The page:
i was recently hospitalized for gallstones, this is the first time i’ve had them, they did an ultrasound scan and it was discovered that there were 2 small stones but they were no longer in my gallbladder, I still feel sick after eating and still have ‘some’ pain, i wanted to ask how long the stones take to pass and how likely is it that they will recur and how soon as the Doctors told me that they will probably remove the gallbladder if it happens again

  6. Hi:
    My mother had a surgery a week ago, she had acute gallstone.
    It had a complications in her small intestines that the surgeons cut part of her small intestines because of the presence of stones, they mention that the her case was severe and they don’t promise anything. A week into the surgery she started vomiting after she was given water and light meal. She vomits a lot of smelly blood and everything that she had taken in. Three consecutive x-rays were done and the doctors said that she needs another surgery because it looks like that the intestines stuck together causing obstrution of whatever she takes in. Can I get your opinion in this case.
    Thank you

  7. Hi Dr. Mikel,
    I found you from “Change of Shift”. I really enjoyed your case presentation- especially the images. I can’t wait to see what else your blog has to offer 🙂

  8. intelinurse:

    Gallstone ileus is a complication of biliary enteric fistula (wich complicates 2% to 3% of all cases of cholelitiasis).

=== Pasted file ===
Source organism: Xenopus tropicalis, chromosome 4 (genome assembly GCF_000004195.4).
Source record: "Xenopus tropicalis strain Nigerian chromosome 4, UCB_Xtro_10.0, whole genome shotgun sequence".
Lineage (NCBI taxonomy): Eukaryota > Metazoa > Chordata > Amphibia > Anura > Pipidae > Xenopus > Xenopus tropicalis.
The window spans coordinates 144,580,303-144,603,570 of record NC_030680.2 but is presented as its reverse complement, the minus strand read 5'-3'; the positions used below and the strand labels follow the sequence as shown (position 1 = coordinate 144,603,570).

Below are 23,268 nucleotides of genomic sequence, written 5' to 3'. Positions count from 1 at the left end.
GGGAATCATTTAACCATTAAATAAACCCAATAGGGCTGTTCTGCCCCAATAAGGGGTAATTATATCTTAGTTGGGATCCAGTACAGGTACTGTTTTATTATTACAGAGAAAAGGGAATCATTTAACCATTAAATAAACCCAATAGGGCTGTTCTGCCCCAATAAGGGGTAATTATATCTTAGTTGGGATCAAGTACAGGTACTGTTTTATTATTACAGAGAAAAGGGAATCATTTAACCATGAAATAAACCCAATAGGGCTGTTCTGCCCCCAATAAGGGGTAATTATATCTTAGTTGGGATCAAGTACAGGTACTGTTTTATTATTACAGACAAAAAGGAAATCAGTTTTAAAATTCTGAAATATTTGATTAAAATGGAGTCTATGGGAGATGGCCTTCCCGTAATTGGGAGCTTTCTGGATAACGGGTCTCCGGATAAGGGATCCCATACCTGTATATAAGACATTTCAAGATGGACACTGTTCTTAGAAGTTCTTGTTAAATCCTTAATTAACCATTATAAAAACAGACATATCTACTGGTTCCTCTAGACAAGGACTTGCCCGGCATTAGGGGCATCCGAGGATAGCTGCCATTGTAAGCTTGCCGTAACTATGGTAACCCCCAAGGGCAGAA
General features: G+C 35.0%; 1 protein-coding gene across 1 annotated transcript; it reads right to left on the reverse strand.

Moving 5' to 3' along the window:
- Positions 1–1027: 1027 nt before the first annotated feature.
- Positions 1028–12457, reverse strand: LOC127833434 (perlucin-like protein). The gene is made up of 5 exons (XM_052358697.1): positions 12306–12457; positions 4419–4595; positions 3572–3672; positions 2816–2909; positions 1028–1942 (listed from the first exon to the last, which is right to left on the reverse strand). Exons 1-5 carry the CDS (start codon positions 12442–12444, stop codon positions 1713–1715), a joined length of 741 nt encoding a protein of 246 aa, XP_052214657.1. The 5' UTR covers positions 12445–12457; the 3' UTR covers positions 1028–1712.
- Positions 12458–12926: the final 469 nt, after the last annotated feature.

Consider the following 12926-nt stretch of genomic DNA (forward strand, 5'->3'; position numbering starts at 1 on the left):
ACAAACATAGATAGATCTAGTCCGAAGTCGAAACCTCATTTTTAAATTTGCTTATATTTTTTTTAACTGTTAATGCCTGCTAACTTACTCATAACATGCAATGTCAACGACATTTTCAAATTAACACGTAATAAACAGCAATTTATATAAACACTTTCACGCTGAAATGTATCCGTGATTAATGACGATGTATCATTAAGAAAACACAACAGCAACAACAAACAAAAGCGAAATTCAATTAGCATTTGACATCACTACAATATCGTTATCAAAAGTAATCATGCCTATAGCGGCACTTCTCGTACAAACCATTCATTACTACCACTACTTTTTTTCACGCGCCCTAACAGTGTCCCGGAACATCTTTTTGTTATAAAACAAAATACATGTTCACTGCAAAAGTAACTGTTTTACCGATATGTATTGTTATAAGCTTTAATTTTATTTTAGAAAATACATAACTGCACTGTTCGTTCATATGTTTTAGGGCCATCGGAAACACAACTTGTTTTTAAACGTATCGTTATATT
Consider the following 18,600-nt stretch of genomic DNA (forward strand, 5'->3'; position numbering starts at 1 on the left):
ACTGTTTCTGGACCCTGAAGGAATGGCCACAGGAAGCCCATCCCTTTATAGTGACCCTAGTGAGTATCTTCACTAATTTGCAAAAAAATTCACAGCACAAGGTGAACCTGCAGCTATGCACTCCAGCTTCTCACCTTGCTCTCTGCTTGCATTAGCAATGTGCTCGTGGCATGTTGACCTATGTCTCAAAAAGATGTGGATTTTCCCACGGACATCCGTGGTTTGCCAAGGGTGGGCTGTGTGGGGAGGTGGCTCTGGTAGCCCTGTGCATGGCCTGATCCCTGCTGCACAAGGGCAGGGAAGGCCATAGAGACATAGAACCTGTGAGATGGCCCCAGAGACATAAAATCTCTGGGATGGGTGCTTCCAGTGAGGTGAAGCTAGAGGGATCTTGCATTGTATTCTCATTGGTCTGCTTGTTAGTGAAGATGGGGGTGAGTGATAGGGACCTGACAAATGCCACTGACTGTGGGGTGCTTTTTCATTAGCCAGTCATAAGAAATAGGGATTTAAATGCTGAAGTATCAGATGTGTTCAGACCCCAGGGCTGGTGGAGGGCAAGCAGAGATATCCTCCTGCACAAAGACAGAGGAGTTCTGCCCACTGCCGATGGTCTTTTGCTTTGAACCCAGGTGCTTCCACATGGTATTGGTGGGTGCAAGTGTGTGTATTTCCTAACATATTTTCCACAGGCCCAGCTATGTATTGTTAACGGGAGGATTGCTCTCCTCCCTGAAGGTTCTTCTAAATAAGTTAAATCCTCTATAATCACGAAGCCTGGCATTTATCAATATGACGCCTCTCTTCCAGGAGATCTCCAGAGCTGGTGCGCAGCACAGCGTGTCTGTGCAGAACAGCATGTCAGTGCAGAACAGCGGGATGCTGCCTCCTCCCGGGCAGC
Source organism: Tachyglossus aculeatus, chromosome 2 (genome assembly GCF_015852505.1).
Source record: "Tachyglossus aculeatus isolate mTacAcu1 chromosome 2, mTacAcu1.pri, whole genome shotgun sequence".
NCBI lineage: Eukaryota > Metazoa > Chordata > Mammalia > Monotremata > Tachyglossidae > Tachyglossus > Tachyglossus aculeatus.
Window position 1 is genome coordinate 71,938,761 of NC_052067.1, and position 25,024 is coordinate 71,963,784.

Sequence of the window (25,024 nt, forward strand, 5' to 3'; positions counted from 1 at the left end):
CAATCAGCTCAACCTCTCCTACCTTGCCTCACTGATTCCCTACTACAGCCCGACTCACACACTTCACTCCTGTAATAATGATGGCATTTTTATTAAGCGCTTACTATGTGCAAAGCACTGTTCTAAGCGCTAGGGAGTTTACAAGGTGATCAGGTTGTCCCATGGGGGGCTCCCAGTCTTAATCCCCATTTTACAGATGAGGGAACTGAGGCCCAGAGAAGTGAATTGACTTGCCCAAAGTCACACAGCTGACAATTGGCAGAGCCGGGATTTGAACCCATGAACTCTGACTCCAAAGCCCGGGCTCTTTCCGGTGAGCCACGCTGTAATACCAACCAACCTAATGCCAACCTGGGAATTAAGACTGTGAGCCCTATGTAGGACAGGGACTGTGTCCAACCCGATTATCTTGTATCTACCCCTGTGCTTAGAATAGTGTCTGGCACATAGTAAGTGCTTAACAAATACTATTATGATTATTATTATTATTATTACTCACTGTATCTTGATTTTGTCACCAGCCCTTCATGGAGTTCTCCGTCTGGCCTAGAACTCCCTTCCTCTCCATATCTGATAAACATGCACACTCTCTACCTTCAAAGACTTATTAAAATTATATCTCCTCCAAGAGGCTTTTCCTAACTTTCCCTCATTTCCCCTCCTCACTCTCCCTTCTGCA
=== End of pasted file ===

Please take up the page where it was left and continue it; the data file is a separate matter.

So it takes a long to have this condition.

    Once patients have a gallstone in their bowel, the mean symptom duration before hospital admission is approximately 5 days.

    Regarding to its size, 90% of obstructing gallstones are greater than 2 cm in diameter, with the majority measuring over 2.5 cm.

    Thanks for visiting. I’ll be waiting for the next edition of the Nursing Blog Carnival you are going to host on next week.

  9. Cathy:

    I’m not on blogtastic. Unbounded Medicine is hosted by me.

    My principal issue is the lack of comments I get some hits and pageviews everyday, but I don’t get comments.

    Thanks for your visit (and your comment)

  10. Ouch!

    How long does it take for something like to form? And at what size does it become when it prevents the passage of stool around it and blocks stool motility altogether?

  11. Hi Dr. Mikel….I just saw your comment over at Dr. A.s…..I wanted to ask you if you were on blogtastic? The reason I ask is that I have a blog on blogger that gets quite a few hits a day. In addition I created one at blogtastic that I only use to transfer some of my work from blogger to. I do that in case blogger, with it’s many problems, goes down I will have part of my work saved on another hosting site. I have found, after months, that my blog on blogtastic has not EVER had even one visitor. I don’t promote it in any way but still it seems amazing that not one person has visited it. For some reason I can only imagine that blogtastic is not tied into any of the other hostings and I don’t see a “Next blog” button which is where I initailly got alot of my first time visitors on blogger.

    That may be one reason why it has been slow for you getting readers. I think your site is great and I think you just have to keep visiting and leaving comments on other blogs. People will find you that way and before long you will become quite popular.

    That was just some thoughts I had…

    Have a great weekend!